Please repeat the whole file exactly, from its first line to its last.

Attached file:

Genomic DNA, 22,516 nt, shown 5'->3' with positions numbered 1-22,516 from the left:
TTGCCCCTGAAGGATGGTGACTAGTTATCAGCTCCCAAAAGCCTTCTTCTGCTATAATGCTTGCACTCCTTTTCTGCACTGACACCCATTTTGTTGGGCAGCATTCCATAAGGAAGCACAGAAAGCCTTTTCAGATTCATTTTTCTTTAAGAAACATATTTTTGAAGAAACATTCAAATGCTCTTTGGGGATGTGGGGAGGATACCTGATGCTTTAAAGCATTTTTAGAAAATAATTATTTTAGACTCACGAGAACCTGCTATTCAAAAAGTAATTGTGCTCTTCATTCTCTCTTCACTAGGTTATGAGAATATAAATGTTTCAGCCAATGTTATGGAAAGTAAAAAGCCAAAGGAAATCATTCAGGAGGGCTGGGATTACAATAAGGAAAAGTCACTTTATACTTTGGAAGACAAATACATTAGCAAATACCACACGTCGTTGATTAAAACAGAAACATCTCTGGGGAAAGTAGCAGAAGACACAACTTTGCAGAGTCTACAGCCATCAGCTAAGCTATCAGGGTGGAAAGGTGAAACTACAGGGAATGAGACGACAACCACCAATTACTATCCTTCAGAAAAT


Genomic DNA, 22,516 nt, shown 5'->3' with positions numbered 1-22,516 from the left:
TTGCCCCTGAAGGATGGTGACTAGTTATCAGCTCCCAAAAGCCTTCTTCTGCTATAATGCTTGCACTCCTTTTCTGCACTGACACCCATTTTGTTGGGCAGCATTCCATAAGGAAGCACAGAAAGCCTTTTCAGATTCATTTTTCTTTAAGAAACATATTTTTGAAGAAACATTCAAATGCTCTTTGGGGATGTGGGGAGGATACCTGATGCTTTAAAGCATTTTTAGAAAATAATTATTTTAGACTCACGAGAACCTGCTATTCAAAAAGTAATTGTGCTCTTCATTCTCTCTTCACTAGGTTATGAGAATATAAATGTTTCAGCCAATGTTATGGAAAGTAAAAAGCCAAAGGAAATCATTCAGGAGGGCTGGGATTACAATAAGGAAAAGTCACTTTATACTTTGGAAGACAAATACATTAGCAAATACCACACGTCGTTGATTAAAACAGAAACATCTCTGGGGAAAGTAGCAGAAGACACAACTTTGCAGAGTCTACAGCCATCAGCTAAGCTATCAGGGTGGAAAGGTGAAACTACAGGGAATGAGACGACAACCACCAATTACTATCCTTCAGAAAAT